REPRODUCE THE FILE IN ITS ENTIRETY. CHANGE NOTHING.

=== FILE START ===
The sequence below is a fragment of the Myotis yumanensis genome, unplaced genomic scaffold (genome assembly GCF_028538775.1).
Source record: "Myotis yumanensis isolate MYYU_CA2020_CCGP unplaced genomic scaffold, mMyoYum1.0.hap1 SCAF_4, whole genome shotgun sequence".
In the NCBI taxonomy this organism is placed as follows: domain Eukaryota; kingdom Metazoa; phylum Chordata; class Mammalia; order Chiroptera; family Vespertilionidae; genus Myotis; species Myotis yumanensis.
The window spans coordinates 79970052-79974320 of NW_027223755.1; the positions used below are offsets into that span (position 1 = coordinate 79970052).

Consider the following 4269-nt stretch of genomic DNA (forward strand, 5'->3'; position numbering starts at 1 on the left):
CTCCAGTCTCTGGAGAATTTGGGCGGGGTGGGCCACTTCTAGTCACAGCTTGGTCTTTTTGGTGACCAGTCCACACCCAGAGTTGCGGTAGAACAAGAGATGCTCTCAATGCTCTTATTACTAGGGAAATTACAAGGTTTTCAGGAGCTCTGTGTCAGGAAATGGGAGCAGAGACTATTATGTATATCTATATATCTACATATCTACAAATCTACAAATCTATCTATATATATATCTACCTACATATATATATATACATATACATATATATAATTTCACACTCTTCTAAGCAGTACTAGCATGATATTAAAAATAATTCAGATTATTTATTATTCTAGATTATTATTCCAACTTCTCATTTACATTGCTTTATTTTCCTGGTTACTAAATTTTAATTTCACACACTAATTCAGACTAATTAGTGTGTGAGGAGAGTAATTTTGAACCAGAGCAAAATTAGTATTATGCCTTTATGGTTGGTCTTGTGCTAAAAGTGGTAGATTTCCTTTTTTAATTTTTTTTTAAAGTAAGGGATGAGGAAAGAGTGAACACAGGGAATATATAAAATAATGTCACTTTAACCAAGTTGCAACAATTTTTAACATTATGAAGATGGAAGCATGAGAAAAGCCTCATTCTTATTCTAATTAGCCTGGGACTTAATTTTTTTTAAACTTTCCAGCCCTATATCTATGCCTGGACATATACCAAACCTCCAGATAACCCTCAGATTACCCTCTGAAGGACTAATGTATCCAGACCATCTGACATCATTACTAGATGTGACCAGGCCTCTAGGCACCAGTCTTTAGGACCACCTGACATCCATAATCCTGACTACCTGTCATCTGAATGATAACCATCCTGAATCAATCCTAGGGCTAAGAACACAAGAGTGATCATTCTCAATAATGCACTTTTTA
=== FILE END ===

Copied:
The sequence below is a fragment of the Myotis yumanensis genome, unplaced genomic scaffold (genome assembly GCF_028538775.1).
Source record: "Myotis yumanensis isolate MYYU_CA2020_CCGP unplaced genomic scaffold, mMyoYum1.0.hap1 SCAF_4, whole genome shotgun sequence".
In the NCBI taxonomy this organism is placed as follows: domain Eukaryota; kingdom Metazoa; phylum Chordata; class Mammalia; order Chiroptera; family Vespertilionidae; genus Myotis; species Myotis yumanensis.
The window spans coordinates 79970052-79974320 of NW_027223755.1; the positions used below are offsets into that span (position 1 = coordinate 79970052).

Consider the following 4269-nt stretch of genomic DNA (forward strand, 5'->3'; position numbering starts at 1 on the left):
CTCCAGTCTCTGGAGAATTTGGGCGGGGTGGGCCACTTCTAGTCACAGCTTGGTCTTTTTGGTGACCAGTCCACACCCAGAGTTGCGGTAGAACAAGAGATGCTCTCAATGCTCTTATTACTAGGGAAATTACAAGGTTTTCAGGAGCTCTGTGTCAGGAAATGGGAGCAGAGACTATTATGTATATCTATATATCTACATATCTACAAATCTACAAATCTATCTATATATATATCTACCTACATATATATATATACATATACATATATATAATTTCACACTCTTCTAAGCAGTACTAGCATGATATTAAAAATAATTCAGATTATTTATTATTCTAGATTATTATTCCAACTTCTCATTTACATTGCTTTATTTTCCTGGTTACTAAATTTTAATTTCACACACTAATTCAGACTAATTAGTGTGTGAGGAGAGTAATTTTGAACCAGAGCAAAATTAGTATTATGCCTTTATGGTTGGTCTTGTGCTAAAAGTGGTAGATTTCCTTTTTTAATTTTTTTTTAAAGTAAGGGATGAGGAAAGAGTGAACACAGGGAATATATAAAATAATGTCACTTTAACCAAGTTGCAACAATTTTTAACATTATGAAGATGGAAGCATGAGAAAAGCCTCATTCTTATTCTAATTAGCCTGGGACTTAATTTTTTTTAAACTTTCCAGCCCTATATCTATGCCTGGACATATACCAAACCTCCAGATAACCCTCAGATTACCCTCTGAAGGACTAATGTATCCAGACCATCTGACATCATTACTAGATGTGACCAGGCCTCTAGGCACCAGTCTTTAGGACCACCTGACATCCATAATCCTGACTACCTGTCATCTGAATGATAACCATCCTGAATCAATCCTAGGGCTAAGAACACAAGAGTGATCATTCTCAATAATGCACTTTTTA